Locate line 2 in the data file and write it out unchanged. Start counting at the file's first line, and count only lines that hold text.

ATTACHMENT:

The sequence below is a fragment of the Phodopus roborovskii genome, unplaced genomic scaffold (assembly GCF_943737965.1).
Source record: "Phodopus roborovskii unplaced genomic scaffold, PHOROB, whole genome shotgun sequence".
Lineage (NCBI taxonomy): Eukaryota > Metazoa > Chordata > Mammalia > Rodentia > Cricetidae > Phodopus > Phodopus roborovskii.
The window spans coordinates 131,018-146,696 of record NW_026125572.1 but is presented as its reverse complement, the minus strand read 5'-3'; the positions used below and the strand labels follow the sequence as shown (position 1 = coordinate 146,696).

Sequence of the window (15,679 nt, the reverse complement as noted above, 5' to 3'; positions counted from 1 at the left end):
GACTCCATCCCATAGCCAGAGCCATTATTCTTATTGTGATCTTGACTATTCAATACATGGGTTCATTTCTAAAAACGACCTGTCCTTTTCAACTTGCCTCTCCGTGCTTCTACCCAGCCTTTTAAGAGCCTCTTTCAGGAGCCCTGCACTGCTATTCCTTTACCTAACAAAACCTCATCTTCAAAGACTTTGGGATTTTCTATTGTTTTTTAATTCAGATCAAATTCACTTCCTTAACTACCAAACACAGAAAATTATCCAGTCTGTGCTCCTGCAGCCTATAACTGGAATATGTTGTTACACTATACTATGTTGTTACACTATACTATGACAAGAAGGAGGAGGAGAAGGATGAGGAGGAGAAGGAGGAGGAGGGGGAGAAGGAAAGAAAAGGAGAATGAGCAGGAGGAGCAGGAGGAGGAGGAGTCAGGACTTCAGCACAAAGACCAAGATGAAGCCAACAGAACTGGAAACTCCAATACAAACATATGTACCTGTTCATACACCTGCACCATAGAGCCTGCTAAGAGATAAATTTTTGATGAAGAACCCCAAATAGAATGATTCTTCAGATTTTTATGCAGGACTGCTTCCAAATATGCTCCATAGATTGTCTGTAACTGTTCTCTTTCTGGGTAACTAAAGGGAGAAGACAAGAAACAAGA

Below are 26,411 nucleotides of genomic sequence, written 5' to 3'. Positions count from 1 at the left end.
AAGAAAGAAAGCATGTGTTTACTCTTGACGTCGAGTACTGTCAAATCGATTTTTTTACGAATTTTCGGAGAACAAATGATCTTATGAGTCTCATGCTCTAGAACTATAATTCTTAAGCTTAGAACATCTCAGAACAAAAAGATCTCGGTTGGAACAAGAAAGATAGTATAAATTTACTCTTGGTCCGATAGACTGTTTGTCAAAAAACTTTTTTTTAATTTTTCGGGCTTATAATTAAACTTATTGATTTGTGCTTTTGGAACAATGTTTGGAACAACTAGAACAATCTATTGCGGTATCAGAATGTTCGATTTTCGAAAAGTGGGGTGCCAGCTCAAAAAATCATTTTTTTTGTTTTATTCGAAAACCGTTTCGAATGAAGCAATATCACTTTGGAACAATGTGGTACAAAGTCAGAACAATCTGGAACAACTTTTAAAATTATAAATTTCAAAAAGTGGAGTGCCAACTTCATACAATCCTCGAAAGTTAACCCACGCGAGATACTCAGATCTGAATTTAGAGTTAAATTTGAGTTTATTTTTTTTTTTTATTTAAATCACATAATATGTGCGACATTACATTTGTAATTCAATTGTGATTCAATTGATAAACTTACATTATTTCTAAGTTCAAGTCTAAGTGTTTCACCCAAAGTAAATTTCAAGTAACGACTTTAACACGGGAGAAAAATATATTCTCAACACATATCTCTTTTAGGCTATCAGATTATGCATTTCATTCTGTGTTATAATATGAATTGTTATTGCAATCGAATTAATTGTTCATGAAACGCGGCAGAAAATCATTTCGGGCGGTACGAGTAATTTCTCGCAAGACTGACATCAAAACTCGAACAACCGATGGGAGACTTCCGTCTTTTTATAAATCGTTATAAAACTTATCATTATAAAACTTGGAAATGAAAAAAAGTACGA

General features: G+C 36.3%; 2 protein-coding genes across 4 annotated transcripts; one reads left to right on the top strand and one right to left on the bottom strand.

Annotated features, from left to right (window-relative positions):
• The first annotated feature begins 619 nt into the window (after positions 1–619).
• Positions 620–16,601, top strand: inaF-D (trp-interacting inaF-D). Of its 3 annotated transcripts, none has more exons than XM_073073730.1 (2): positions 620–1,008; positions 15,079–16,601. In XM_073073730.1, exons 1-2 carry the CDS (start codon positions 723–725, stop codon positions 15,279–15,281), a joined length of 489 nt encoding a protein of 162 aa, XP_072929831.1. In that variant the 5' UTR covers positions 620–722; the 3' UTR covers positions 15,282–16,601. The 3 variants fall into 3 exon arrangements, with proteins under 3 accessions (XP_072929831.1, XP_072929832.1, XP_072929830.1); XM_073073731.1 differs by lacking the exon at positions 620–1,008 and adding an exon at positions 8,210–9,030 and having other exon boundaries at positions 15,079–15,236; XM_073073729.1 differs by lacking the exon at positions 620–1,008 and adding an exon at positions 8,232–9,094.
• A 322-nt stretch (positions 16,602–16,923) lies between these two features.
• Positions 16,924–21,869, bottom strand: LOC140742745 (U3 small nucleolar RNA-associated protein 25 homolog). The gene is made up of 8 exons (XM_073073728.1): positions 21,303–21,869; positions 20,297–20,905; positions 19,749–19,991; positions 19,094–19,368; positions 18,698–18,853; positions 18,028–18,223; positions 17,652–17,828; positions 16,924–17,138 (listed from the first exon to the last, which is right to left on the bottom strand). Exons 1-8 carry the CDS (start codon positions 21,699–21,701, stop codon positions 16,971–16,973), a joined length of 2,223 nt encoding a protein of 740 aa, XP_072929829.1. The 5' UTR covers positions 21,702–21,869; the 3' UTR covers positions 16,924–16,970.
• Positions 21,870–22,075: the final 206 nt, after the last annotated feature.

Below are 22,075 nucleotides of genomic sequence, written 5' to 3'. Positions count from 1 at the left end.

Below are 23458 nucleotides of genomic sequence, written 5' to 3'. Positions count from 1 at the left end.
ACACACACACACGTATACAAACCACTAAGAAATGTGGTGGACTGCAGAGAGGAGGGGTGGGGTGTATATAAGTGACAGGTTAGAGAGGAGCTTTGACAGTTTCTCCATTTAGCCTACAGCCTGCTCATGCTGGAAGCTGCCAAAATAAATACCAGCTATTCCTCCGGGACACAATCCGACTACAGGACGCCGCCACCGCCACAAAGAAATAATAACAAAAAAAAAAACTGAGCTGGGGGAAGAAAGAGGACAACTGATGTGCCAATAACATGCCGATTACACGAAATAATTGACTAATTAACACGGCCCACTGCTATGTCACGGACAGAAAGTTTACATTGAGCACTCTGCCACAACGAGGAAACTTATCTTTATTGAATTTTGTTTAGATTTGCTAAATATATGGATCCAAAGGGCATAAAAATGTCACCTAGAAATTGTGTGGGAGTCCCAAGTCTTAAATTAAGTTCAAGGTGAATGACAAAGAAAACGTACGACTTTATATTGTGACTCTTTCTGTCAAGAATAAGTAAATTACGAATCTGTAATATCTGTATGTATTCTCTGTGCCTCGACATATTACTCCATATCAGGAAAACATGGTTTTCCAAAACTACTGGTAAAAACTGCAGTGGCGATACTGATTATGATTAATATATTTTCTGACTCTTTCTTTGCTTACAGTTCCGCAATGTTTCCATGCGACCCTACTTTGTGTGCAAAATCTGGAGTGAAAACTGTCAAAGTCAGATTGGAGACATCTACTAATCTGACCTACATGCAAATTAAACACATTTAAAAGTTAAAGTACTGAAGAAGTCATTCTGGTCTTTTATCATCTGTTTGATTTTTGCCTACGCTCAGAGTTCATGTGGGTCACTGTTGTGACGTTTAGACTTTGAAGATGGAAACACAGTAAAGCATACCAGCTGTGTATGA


Source record: "Phodopus roborovskii unplaced genomic scaffold, PHOROB, whole genome shotgun sequence".